Logistic Regression Vs Support Vector Machines (SVM)

Logistic Regression Vs Support Vector Machines (SVM)

Logistic regression and support vector machines are supervised machine learning algorithms. They are both used to solve classification problems (sorting data into categories). It can be sometimes confusing knowing when to use either of these machine learning algorithms, I am going to provide guidelines on which to use depending on the amount of data or features that you have.

Logistic Regression

Logistic regression is an algorithm that is used in solving classification problems. It is a predictive analysis that describes data and explains the relationship between variables. Logistic regression is applied to an input variable (X) where the output variable (y) is a discrete value which ranges between 1 (yes) and 0 (no).

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It uses logistic (sigmoid) function to find the relationship between variables. The sigmoid function is an S-shaped curve that can take any real-valued number and map it to a value between 0 and 1, but never exactly at those limits.

Image for postIllustration of a Sigmoid Curve from wikipedia

Problems to apply logistic regression algorithm

  1. Cancer detection ? can be used to detect if a patient have cancer (1) or not(0).
  2. Test score ? predict if a student passed(1) or failed(0) a test.
  3. Marketing ? predict if a customer will purchase a product(1) or not(0).

Here is a very detailed overview about logistic regression algorithm.

Support Vector Machine

The support vector machine is a model used for both classification and regression problems though it is mostly used to solve classification problems. The algorithm creates a hyperplane or line(decision boundary) which separates data into classes. It uses the kernel trick to find the best line separator (decision boundary that has same distance from the boundary point of both classes). It is a clear and more powerful way of learning complex non linear functions.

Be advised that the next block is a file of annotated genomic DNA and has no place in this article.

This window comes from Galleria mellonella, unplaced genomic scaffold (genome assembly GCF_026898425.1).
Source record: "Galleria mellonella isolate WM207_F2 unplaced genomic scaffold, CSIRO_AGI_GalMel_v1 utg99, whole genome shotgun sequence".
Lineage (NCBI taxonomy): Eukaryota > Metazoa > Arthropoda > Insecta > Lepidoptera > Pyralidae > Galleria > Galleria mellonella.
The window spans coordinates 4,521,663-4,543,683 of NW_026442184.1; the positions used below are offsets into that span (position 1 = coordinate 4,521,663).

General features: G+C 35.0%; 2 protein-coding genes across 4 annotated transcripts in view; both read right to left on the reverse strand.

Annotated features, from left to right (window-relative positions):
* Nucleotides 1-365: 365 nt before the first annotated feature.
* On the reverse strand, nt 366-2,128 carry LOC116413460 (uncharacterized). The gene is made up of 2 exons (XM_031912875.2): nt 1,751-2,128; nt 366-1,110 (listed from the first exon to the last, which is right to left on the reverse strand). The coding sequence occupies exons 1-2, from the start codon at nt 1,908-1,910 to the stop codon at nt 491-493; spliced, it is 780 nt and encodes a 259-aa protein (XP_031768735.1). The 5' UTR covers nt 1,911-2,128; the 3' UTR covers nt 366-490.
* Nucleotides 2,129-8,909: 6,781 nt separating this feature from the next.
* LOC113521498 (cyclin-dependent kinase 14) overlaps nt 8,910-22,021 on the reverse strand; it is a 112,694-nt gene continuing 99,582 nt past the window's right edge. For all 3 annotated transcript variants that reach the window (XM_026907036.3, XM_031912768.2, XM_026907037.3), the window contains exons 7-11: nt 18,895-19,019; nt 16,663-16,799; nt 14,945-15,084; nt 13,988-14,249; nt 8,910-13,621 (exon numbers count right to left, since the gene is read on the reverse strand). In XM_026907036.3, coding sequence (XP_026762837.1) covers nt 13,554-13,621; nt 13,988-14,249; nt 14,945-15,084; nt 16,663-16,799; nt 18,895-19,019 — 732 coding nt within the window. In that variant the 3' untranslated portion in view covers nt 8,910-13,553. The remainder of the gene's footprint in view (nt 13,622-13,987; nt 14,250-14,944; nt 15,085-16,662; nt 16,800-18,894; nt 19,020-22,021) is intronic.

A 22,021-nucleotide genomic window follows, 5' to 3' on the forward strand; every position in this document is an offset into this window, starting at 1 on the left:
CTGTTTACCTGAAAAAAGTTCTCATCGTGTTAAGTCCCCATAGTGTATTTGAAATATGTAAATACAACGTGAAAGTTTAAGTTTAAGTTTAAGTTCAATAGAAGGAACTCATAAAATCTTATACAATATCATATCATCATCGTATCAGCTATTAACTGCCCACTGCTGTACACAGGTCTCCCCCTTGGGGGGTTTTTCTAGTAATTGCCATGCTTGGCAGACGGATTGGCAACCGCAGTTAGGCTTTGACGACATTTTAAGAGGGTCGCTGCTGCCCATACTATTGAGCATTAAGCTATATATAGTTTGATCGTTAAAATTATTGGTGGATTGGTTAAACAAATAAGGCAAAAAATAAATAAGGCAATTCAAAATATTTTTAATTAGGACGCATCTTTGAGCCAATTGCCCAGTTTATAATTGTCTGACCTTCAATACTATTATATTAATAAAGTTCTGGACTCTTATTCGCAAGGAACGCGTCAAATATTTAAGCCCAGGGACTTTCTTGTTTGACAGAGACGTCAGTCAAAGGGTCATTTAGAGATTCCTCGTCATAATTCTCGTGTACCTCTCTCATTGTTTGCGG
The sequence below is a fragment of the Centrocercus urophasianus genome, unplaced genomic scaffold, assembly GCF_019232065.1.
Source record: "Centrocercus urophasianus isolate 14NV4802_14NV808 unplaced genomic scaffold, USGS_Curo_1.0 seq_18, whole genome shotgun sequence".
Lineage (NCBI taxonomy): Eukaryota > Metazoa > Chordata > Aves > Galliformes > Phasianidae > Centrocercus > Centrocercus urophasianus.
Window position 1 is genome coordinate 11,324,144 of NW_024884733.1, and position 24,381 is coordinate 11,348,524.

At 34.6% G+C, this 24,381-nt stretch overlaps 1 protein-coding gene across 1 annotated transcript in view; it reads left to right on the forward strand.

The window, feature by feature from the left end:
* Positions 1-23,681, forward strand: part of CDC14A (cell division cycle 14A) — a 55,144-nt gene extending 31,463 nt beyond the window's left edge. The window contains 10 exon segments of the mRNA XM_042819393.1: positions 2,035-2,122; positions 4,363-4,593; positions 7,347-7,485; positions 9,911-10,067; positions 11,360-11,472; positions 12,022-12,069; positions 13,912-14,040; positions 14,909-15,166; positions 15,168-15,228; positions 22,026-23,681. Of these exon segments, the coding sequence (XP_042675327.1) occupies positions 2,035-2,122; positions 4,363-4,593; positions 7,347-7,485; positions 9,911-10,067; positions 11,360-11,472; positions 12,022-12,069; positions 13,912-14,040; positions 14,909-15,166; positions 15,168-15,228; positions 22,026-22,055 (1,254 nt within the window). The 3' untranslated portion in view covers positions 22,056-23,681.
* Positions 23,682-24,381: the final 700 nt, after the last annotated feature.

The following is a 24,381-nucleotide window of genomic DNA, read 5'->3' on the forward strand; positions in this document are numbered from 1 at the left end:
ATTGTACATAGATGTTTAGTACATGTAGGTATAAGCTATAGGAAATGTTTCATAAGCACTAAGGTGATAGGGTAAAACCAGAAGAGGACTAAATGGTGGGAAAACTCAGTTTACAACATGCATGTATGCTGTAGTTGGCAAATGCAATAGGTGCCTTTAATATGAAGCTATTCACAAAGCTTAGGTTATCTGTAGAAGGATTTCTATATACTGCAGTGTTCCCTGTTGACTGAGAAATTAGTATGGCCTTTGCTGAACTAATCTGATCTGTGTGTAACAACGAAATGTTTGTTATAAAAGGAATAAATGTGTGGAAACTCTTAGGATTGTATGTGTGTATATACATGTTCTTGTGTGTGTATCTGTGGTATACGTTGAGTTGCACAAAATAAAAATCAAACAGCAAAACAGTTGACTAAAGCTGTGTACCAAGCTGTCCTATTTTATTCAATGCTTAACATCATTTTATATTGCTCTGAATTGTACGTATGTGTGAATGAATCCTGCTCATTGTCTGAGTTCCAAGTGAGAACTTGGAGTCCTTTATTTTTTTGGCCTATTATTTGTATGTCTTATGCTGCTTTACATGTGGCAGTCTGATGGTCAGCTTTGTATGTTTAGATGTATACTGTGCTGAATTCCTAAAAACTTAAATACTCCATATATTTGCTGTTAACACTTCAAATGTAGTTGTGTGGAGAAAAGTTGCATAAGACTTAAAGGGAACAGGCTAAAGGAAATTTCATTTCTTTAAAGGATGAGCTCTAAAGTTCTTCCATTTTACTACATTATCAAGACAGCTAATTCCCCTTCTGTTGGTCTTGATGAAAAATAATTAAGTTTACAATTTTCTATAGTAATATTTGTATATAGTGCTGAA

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Here is a very detailed overview about support vector machine algorithm.

Problems that can be solved using SVM

  1. Image classification
  2. Recognizing handwriting
  3. Caner detection

Difference between SVM and Logistic Regression

  • SVM tries to finds the ?best? margin (distance between the line and the support vectors) that separates the classes and this reduces the risk of error on the data, while logistic regression does not, instead it can have different decision boundaries with different weights that are near the optimal point.

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  • SVM works well with unstructured and semi-structured data like text and images while logistic regression works with already identified independent variables.
  • SVM is based on geometrical properties of the data while logistic regression is based on statistical approaches.
  • The risk of overfitting is less in SVM, while Logistic regression is vulnerable to overfitting.

When To Use Logistic Regression vs Support Vector Machine

Depending on the number of training sets (data)/features that you have, you can choose to use either logistic regression or support vector machine.

Lets take these as an example where :n = number of features, m = number of training examples

1. If n is large (1?10,000) and m is small (10?1000) : use logistic regression or SVM with a linear kernel.

2. If n is small (1?10 00) and m is intermediate (10?10,000) : use SVM with (Gaussian, polynomial etc) kernel

3. If n is small (1?10 00), m is large (50,000?1,000,000+): first, manually add more features and then use logistic regression or SVM with a linear kernel

Generally, it is usually advisable to first try to use logistic regression to see how the model does, if it fails then you can try using SVM without a kernel (is otherwise known as SVM with a linear kernel). Logistic regression and SVM with a linear kernel have similar performance but depending on your features, one may be more efficient than the other.

Logistic regression and SVM are great tools for training classification and regression problems. It is good to know when to use either of them so as to save computational cost and time.


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